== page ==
We have words like "crispy" to describe a certain texture. To really hone in on it, you can play with it and say something like "crispity crunch!" That denotes a slightly more positive textural experience. Unfortunately, I'm unaware of a word that describes the sheer delight I experienced when I bit down on my first hazelnut-parmesan cracker. It was possibly the most pleasing toothy nibble that I'd experienced on a low-carb diet. If a word like "beautiful" could be used to describe a texture ... I would describe these crackers as ... beautiful.
I tried using almond flour. Then, I tried a combination with half almond and half hazelnut. They all tasted great and all had a pleasing texture, but ... the almond flavor stayed evident and the crisp was never quite as beautiful. In the end, I decided that pure hazelnut flour is the way to go.
Being as excited with these gluten free crackers as I was, I shared them with many in my world, delivering little bundles of crackers and dip to friends and family. They're so lovely and dip so nicely. No cracking or breaking apart in the dip. Dip with confidence!
Friends and family loved them and wanted to know how "easy" they were. Herein lays the problem. They're not tough to make a small batch. However, a full baking tray yields something like 48 small crackers. They're thin and ... go down quickly and effortlessly. They take some time in the oven, which is where the problem comes in. You could put 2 trays in the oven, and get roughly 100 little crackers, but ... they'll lock up your oven for upwards of 45 minutes, before you could produce a second batch. They're easy to make and for a single batch, you can set a timer, but ... for a large amount ... for a large gathering, they run the risk of being time consuming.
All this said ... I secretly feel they're worth it! ☺
Preheat oven to 275 F.
Combine ingredients in a bowl, and mix until a ball of dough has formed.
Crumbled the dough evenly around a greased sheet of parchment paper or foil. Place another sheet above it, and roll out the dough so that the crumbles form a single thin sheet of dough. Remove the top sheet and play with the dough. It's pretty malleable, so if there are any cracks, you can just push the cracks together. I also pushed the edges in and together and broke off "dangleys" and pushed them into the main body of the dough. In the end, I had a nice rectangular sheet of dough.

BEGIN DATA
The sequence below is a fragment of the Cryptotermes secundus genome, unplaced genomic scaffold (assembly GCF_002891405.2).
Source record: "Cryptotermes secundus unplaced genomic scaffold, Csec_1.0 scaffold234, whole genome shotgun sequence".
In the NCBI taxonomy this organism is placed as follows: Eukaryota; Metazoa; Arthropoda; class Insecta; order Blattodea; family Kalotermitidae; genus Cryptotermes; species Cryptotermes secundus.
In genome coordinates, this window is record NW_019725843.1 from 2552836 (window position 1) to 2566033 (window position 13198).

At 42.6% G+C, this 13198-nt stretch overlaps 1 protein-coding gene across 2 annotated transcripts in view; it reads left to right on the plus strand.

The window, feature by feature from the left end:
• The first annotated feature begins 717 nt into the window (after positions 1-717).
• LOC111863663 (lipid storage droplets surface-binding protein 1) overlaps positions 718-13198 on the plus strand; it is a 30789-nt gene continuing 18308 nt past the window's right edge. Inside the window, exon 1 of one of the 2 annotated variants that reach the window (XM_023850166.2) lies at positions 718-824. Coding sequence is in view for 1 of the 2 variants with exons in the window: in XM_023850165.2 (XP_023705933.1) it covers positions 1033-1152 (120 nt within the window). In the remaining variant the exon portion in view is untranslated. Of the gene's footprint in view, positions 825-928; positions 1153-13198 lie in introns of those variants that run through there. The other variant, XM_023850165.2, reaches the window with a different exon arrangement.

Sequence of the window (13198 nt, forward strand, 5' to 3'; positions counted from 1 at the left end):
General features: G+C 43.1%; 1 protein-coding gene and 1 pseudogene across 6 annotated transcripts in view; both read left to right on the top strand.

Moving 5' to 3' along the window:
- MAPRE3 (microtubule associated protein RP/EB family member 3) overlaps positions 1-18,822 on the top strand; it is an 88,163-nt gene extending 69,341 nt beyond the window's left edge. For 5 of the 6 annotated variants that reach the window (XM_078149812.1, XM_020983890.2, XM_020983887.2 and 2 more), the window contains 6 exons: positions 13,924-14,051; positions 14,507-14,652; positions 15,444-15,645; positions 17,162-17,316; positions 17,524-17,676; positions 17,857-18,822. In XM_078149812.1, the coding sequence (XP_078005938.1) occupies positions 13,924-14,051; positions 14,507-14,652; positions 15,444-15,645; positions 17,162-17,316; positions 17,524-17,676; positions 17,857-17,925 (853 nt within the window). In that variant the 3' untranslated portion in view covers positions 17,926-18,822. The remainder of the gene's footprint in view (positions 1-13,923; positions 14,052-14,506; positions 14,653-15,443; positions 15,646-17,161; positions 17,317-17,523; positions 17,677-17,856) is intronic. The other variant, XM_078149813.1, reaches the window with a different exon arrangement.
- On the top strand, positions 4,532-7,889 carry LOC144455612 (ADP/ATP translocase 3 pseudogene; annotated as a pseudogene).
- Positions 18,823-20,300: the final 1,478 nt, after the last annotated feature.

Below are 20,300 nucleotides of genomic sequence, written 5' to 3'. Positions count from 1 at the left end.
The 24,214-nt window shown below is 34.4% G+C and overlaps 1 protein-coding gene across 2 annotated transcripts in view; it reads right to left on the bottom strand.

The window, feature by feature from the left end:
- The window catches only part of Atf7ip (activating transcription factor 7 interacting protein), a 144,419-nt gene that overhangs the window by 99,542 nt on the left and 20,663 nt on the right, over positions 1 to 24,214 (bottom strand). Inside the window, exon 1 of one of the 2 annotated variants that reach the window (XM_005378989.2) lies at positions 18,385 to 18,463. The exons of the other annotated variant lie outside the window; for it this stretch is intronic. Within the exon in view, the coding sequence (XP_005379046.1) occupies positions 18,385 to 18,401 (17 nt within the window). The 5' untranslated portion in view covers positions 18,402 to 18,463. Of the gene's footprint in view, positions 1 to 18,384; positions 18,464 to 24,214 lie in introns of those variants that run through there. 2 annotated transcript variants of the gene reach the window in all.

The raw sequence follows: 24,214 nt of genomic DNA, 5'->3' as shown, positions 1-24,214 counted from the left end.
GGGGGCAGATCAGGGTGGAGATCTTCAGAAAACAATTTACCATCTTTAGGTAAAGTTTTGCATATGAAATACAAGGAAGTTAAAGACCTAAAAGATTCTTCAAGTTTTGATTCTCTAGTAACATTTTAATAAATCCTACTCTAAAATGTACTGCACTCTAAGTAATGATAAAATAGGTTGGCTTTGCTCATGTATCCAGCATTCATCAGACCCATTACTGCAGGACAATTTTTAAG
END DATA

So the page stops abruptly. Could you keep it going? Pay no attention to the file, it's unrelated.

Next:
Using a cutting/dividing device (pizza cutter, bench scraper, butter knife, etc.) cut through the dough to form 48 little rectangles. This isn't an exact science and you can adjust the shapes and sizes in any way you see fit. However, if you want precision, you can always measure the rectangle and do a little math. You can also use a ruler or some other straight guide, place it on the dough and run your cutting device along the guide. With math and a good guide, you can create a perfect batch of squares. I'm more rustic myself ... and wing it.
Place the parchment or foil on a cookie/thin baking tray.
Bake for roughly 45 minutes, but start checking at 30 minutes. It will crisp on the edges first. You are essentially looking to melt the cheese within the cracker, then remove the moisture. The cracker will darken and firm up. When the sheet is the same even slightly darker color, across the enter sheet (the edges and the center are all the same color), remove the sheet from the oven.
Let the sheet cool, then pick up the crackers and snap where the perforations were cut.
View line-by-line Nutrition Insights™: Discover which ingredients contribute the calories/sodium/etc.
|Serving Size: 1 Serving (0g)|
|Recipe Makes: 4 Servings|
|Calories from Fat: 0 (NaN%)|
|Amt Per Serving||% DV|
|Total Fat 0g||0 %|
|Saturated Fat 0g||0 %|
|Monounsaturated Fat 0g|
|Polyunsanturated Fat 0g|
|Cholesterol 0mg||0 %|
|Sodium 0mg||0 %|
|Potassium 0mg||0 %|
|Total Carbohydrate 0g||0 %|
|Dietary Fiber 0g||0 %|
|Sugars, other 0g|
|Protein 0g||0 %|
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Disclaimer: Nutrition facts are derived from linked ingredients (shown at left in colored bullets) and may or may not be complete. Always consult a licensed nutritionist or doctor if you have a nutrition-related medical condition.
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